Tuesday, March 9, 2010

The Great Movies: "Bonnie and Clyde"

At the Movies with Michael5000

Bonnie and Clyde
Arthur Penn, 1967

One of the many strange tricks that fiction can play is fooling us into empathizing with the bad guys. Take the hit men in Pulp Fiction -- they are mercenary killers, pretty much the most loathsome manifestation of human being by most moral yardsticks, yet for many they are sympathetic characters. They are charming, they are passably intelligent, and since we are rushed through their crises and dilemmas with them -- will they be able to dispose of the body safely? will the crime lord's wife be saved from her overdose? -- we come, to a certain extent, to identify with them.

So with Bonnie and Clyde. As we watch the fictionalized tale of these bungling crooks and their improvisational crime spree, something strange happens. We want them to succeed. They are dangerous, even careless killers, and this is presented with what by the standards of 1967 was incredibly graphic violence. But because we see the quirks and the personal relationships within the gang, because the characters are given a great deal of personal charm, and because we are shown a few instances of trivial mercy -- a customer at a bank they are robbing allowed to keep his own cash, for instance -- we develop a bond with them. We like them. We tend to root for them, even when they are busily killing law officers that the film has not invested with a back story.

Plot: There's these two young Texans who have little going on in the way of economic opportunity, scruples, or smarts. They meet, fall in love, gather a few hangers-on, and begin a life of crime. The authorities try to stop them.

Images: Recently, I remarked that Raging Bull's use of black and white photography made it seem in harmony with the decade in which it was set. Bonnie and Clyde is perhaps the opposite, bringing the 1930s to life with gorgeous color photography. Shot around thirty years after the fact, with memories of the Great Depression still vivid in many peoples' minds, the film is a convincing and beautifully detailed look at life in another era.

Dialog: A terrific script, acted exquisitely by a cast of unknowns who would go on to be big stars over the course of the next few decades.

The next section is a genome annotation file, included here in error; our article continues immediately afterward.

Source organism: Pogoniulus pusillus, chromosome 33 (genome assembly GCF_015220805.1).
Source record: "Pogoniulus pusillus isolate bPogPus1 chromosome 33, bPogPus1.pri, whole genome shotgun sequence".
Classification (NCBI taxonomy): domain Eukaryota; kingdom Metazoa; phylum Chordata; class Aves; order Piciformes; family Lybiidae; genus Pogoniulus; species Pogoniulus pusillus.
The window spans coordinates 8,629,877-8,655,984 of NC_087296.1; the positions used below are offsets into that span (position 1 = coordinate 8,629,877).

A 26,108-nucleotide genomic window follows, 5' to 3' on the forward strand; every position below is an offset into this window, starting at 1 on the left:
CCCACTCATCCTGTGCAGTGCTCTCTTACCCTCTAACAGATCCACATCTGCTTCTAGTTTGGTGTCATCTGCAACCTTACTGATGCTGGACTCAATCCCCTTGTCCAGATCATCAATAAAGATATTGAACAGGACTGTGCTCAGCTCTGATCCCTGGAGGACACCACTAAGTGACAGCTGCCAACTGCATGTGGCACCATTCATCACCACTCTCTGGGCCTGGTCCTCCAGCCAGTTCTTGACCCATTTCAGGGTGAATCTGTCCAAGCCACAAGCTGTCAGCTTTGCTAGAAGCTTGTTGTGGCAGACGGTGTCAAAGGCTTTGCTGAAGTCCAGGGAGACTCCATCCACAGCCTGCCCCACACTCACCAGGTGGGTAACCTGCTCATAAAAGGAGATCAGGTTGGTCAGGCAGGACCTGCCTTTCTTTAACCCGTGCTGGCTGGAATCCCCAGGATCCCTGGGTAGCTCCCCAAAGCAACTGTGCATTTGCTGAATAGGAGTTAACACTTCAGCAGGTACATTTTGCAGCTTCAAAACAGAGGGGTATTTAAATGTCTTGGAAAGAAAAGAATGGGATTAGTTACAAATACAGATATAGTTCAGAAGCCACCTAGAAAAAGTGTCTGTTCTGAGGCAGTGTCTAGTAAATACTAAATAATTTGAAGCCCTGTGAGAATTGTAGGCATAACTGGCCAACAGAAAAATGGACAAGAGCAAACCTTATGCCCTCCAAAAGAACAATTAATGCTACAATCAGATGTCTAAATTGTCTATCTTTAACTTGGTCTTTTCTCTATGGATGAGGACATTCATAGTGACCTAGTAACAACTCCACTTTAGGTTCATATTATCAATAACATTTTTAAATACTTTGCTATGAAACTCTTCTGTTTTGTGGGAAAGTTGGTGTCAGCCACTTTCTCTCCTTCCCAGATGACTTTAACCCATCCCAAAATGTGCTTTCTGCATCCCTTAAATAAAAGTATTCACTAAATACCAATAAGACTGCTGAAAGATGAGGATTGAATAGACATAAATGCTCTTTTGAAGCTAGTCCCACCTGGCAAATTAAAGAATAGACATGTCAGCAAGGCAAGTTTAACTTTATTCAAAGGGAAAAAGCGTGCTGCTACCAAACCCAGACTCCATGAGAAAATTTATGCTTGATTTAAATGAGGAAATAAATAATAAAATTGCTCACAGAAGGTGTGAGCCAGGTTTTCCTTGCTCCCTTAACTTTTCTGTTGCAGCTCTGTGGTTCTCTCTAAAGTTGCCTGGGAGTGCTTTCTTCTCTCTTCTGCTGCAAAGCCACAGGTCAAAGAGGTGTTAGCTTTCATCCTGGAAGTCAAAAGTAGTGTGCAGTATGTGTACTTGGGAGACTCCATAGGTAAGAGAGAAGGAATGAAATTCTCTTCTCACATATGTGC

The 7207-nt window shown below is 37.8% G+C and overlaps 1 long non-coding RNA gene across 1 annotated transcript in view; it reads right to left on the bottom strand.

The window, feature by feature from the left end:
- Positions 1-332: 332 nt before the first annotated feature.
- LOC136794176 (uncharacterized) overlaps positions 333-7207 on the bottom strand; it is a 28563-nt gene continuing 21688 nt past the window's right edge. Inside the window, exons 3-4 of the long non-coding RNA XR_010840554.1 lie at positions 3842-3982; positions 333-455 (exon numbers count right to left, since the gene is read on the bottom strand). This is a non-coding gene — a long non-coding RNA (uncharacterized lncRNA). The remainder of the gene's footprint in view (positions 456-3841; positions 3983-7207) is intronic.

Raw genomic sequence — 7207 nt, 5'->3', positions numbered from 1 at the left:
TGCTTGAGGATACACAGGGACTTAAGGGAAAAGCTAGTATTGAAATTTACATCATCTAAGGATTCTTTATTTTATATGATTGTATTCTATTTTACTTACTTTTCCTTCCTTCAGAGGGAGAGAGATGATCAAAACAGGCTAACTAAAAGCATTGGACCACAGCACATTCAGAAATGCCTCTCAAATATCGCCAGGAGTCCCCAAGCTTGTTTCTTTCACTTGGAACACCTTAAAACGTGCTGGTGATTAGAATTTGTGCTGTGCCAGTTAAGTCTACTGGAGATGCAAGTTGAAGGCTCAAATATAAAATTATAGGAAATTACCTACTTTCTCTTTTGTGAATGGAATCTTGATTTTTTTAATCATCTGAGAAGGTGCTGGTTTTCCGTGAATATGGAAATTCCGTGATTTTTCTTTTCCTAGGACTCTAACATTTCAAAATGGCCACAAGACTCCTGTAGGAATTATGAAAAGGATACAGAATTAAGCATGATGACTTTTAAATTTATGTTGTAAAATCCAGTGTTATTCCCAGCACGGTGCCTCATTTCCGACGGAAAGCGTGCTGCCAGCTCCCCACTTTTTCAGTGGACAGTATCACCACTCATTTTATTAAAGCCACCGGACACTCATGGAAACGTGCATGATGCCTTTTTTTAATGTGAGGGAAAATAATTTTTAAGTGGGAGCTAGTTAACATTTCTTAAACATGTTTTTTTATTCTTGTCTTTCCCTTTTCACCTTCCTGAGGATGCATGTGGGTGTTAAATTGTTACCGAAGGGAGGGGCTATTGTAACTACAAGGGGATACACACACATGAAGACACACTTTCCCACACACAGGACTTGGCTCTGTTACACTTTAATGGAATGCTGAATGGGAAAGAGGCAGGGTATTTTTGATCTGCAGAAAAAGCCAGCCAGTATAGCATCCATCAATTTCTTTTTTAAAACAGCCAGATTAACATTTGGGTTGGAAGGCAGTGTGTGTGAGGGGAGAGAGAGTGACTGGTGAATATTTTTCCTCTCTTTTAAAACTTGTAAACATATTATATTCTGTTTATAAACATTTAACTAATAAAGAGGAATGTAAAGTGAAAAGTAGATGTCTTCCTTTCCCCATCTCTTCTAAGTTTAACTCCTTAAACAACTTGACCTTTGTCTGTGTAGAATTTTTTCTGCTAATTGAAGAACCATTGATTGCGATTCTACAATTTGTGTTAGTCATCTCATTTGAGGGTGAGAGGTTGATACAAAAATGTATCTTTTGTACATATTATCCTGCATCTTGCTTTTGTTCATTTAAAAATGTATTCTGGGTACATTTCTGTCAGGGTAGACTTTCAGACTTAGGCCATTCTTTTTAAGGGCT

Prognosis: Ebert claims that this is one of the most pivotal movies of all time, with a vast influence on all the movies that came after it. This is honestly a little hard for me to grasp, and Ebert is not especially specific about what he means by it. Maybe since most of the movies I've ever seen came after Bonnie and Clyde, I am so accustomed to its pervasive influence that I have a hard time recognizing its specialness.

In any event, this is not a film for those who dislike seeing actors pretending to die horribly of gunshot wounds. For those not so bothered, though, it has to be said that it's an incredibly well-crafted piece of work.


Elaine said...

I saw this in the Polk Theater in Lakeland, Florida--a first run movie! It was considered groundbreaking in a lot of ways-- I remember how unusual the credits seemed... There were some older folks who recalled that the bullet-riddled car went on a tour and people shelled out cash to view it. Hard Times!

sister jen said...

Probably at least much of what Ebert means is what you mention in your last paragraph: the violence. It's difficult for us to see this film as ground-breaking because it established--along with The Wild Bunch--new highs (lows?) for the representation of graphic violence in film. The sort of thing we see now, as in Pulp Fiction, e.g., can be directly traced back to these films. Today much of the violence in films is criticized, often rightly, as gratuitous, but in B & C Arthur Penn (and Peckinpah, in WB) were deliberately working with the horrors of this kind of violence. David Cook says that "the violence was revolutionary...was excessive for its time...[both directors] were interested in exposing their audience to certain dark realities of contemporary American life." His reading, and most, is of the films against the backdrop of the Vietnam war, of course. And also, of course, the violence shocked and outraged folks at the time. And then a year later we learned about My Lai...

Dr. Kenneth Noisewater said...

I need to sit down and watch that one. I love Luna! Never saw them live either. I'm a failure.

Michael5000 said...

I saw Luna on their farewell tour about two weeks after seeing GBV on their farewell tour. It was Bittersweet Concert Month.

Jenners said...

I've never seen this one ... but you're kind of making me want to.